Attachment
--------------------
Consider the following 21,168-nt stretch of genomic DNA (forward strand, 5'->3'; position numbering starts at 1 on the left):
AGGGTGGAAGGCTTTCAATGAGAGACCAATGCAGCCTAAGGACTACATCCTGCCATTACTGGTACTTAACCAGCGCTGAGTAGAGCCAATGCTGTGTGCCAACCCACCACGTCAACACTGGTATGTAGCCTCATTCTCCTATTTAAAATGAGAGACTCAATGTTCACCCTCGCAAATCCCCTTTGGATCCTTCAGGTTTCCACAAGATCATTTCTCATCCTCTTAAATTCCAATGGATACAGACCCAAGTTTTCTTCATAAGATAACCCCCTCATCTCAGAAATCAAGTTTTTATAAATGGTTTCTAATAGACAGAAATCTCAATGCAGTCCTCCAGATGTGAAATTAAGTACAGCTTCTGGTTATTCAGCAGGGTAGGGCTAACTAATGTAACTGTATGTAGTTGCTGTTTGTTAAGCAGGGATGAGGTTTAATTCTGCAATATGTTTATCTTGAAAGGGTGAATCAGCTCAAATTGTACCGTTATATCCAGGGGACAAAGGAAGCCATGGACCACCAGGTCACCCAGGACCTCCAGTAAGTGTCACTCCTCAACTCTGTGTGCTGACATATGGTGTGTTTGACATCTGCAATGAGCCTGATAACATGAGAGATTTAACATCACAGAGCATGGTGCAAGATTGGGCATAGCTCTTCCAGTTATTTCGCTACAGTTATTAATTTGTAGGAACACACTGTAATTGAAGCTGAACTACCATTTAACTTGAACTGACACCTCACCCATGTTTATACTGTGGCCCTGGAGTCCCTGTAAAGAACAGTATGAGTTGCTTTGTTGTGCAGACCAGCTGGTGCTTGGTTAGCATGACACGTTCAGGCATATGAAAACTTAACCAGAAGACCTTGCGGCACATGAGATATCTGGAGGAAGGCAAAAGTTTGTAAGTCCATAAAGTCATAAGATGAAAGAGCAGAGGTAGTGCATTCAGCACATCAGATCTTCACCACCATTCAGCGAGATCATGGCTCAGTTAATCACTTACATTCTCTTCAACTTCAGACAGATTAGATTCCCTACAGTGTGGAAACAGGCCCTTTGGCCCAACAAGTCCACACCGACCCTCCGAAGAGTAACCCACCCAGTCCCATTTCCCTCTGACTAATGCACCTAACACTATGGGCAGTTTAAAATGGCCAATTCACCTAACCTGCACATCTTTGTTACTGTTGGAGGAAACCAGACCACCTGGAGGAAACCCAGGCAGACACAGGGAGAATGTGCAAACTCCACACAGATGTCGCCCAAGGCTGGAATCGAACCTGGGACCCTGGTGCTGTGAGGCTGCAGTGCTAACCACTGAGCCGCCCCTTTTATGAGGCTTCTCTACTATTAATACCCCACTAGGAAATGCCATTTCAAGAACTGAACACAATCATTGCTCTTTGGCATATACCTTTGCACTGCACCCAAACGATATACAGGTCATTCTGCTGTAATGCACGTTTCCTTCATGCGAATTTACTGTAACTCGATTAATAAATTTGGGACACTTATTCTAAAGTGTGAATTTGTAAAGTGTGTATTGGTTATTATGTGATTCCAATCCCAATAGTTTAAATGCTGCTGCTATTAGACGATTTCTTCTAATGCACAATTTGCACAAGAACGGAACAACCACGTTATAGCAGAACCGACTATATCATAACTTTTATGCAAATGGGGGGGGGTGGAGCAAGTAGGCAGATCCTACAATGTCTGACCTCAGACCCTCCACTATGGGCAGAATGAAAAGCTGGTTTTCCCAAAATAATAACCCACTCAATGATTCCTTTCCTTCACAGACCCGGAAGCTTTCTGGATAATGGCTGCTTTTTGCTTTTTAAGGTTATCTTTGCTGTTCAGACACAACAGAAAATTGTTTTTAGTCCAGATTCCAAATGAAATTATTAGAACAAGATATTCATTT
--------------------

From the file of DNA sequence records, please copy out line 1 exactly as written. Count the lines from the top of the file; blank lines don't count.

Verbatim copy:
Consider the following 21,168-nt stretch of genomic DNA (forward strand, 5'->3'; position numbering starts at 1 on the left):